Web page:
Tuesday, September 05, 2006

A call for term limits

With the 2006 midterm election closing in, much attention has been given to the fate of the Republican congressional majority. With only about 2 months to go, many experts have predicted that the GOP will lose majorities in the House and maybe even the Senate. Congressional approval ratings are at record lows, and there is a strong anti-incumbency sentiment in the country.

And I completely understand all of it.

The 109th Congress has been a joke. Spending has continued to spiral out of control. On Social Security, illegal immigration, and (in large part) energy policy, they have punted. None of these moves reflect any sort of ideological fervour, but instead an attempt to cover their political butts. You and I may disagree on how to handle these issues, but we all should agree that postponing solutions displays a lack of real leadership.

Nevertheless, at least in my own district, I am probably going to stay the course. After all, there's a war going on out there and a don't see how I can trust the other guys to fight it. But don't think I'm too happy with the state of affairs.

12 years ago, the Contract with America laid the groundwork for a Republican majority. Among its numerous reforms, the Contract called for a "Citizen Legislature," a constitutional amendment imposing 12-year term limits on members of Congress. The idea was simple: career politicians tend to watch out for their careers, whereas citizen legislators will be more likely to stand on principle. The popularity of their idea waned as the Republican majority lingered.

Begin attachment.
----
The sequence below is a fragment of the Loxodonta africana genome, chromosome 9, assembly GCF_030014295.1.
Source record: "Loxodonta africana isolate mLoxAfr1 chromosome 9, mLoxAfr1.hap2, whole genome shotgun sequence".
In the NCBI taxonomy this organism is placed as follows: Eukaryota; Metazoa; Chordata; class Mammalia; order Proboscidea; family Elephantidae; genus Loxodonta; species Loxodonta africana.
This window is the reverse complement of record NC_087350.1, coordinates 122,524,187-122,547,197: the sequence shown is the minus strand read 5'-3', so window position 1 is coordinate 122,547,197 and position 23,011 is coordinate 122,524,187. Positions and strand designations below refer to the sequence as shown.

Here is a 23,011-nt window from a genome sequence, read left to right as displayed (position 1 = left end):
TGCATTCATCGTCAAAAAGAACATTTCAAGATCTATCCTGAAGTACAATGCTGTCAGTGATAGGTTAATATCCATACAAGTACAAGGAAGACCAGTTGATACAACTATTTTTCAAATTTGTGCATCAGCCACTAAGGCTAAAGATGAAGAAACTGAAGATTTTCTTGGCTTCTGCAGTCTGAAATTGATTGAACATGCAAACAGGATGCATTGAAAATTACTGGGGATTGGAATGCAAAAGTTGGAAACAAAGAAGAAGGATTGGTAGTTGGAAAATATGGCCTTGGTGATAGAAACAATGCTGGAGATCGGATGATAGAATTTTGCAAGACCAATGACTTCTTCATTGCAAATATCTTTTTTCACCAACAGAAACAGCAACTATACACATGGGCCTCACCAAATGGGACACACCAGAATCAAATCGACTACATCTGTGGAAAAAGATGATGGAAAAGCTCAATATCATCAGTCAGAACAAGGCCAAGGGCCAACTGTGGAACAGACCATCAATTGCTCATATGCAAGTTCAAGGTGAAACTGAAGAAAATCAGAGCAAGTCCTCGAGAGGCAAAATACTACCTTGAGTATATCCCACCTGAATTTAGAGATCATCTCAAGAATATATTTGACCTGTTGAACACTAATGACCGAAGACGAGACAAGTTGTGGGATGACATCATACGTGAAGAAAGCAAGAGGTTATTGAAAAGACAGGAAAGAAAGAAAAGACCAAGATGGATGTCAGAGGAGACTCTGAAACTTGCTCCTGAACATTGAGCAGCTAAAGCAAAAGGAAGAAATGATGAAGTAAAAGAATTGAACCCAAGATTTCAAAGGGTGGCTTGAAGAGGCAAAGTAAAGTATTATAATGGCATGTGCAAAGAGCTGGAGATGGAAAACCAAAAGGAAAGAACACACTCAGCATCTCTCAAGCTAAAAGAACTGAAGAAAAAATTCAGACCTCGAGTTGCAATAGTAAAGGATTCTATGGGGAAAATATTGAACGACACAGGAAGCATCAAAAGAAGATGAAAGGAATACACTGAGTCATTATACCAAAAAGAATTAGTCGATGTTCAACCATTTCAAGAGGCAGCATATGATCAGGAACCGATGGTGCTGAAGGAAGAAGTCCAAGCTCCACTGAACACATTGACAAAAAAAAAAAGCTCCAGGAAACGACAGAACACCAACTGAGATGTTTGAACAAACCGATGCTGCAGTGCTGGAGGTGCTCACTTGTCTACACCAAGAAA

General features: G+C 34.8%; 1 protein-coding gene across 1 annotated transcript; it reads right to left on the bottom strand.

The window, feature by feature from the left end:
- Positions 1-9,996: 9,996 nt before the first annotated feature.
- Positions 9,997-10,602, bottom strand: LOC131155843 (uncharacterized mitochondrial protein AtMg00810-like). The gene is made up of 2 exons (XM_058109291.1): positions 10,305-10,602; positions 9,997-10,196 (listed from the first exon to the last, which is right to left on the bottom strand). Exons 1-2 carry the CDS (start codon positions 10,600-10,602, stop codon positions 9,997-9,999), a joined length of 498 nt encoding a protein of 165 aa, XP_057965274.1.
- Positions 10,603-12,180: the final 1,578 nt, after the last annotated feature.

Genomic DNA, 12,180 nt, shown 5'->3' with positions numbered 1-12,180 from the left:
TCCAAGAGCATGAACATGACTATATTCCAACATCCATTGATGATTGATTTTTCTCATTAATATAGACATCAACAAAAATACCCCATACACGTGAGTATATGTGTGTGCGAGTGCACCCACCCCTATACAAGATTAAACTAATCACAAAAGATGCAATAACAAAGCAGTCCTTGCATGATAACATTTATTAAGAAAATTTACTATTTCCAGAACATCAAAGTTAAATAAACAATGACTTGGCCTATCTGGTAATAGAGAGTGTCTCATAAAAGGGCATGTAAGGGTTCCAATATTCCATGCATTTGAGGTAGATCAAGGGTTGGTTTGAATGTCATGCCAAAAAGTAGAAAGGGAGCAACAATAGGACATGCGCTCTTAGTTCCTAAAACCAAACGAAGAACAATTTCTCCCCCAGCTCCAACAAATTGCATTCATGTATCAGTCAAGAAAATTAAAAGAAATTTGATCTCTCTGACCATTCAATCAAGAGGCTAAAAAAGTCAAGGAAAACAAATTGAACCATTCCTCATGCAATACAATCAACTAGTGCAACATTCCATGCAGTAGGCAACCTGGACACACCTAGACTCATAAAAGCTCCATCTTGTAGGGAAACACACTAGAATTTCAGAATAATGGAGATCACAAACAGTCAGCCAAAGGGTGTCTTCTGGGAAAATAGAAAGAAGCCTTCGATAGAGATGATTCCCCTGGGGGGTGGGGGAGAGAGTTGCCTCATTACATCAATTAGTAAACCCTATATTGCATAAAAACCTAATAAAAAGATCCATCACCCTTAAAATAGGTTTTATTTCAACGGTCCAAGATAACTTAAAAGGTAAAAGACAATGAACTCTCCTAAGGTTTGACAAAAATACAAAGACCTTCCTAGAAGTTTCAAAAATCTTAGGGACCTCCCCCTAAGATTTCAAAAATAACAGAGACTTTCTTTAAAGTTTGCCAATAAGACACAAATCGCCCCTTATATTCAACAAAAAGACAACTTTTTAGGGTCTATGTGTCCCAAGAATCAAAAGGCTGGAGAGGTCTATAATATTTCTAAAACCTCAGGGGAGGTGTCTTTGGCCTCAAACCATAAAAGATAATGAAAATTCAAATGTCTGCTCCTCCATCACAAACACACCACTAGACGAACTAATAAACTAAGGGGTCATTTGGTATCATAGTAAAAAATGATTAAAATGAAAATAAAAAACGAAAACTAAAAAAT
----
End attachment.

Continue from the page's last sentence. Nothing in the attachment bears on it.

It is interesting that, had their proposal been adopted, the very politicians who campaigned on this would now be leaving office. Also, I'd probably be happier. Rather than being forced to vote for entrenched politicians, I could be proudly supporting a fresh, new group like the one I remember from '94.


At 9/05/2006 06:36:00 PM, Blogger The Iconoclast said...

Gotta agree with you here. I think the biggest problem with all levels of government is stagnation. If you're sent to Congress (or hired by X agency) and you know that you'll only be there for X amount of time, you'll be a helluva lot more aggressive in pursuing your goals, which presumably is why you presumably were elected. If you're hampered by concerns over constant elections, you simply can't focus only on those issues.

I'm not making a value judgment on that last point. If the best way to push your agenda is to keep the majority (i.e. get yourself elected) then discretion can be the better part of valor. Personally, I'd like to wipe the problem away with term limits.

BTW, what do you want for limits? If I remember right, the old standard was 4 terms for reps and 2 for senators. Ideally, I'd see it cut to 3 for reps and 1 for senators. As Harry Carry would say, "your thoughts?!?!"

PS -- Welcome back.

At 9/05/2006 08:59:00 PM, Anonymous thehustle said...


At 9/07/2006 07:43:00 AM, Blogger Cannon said...

Personally, I like what was in the old Contract with America (which I linked to), which was 12 years for everyone (6 terms for Reps, 2 terms for senators). As I am essentially forced to vote for liberal Republicans this term, and it has been 12 years since they took the majority, I'd say they got this right

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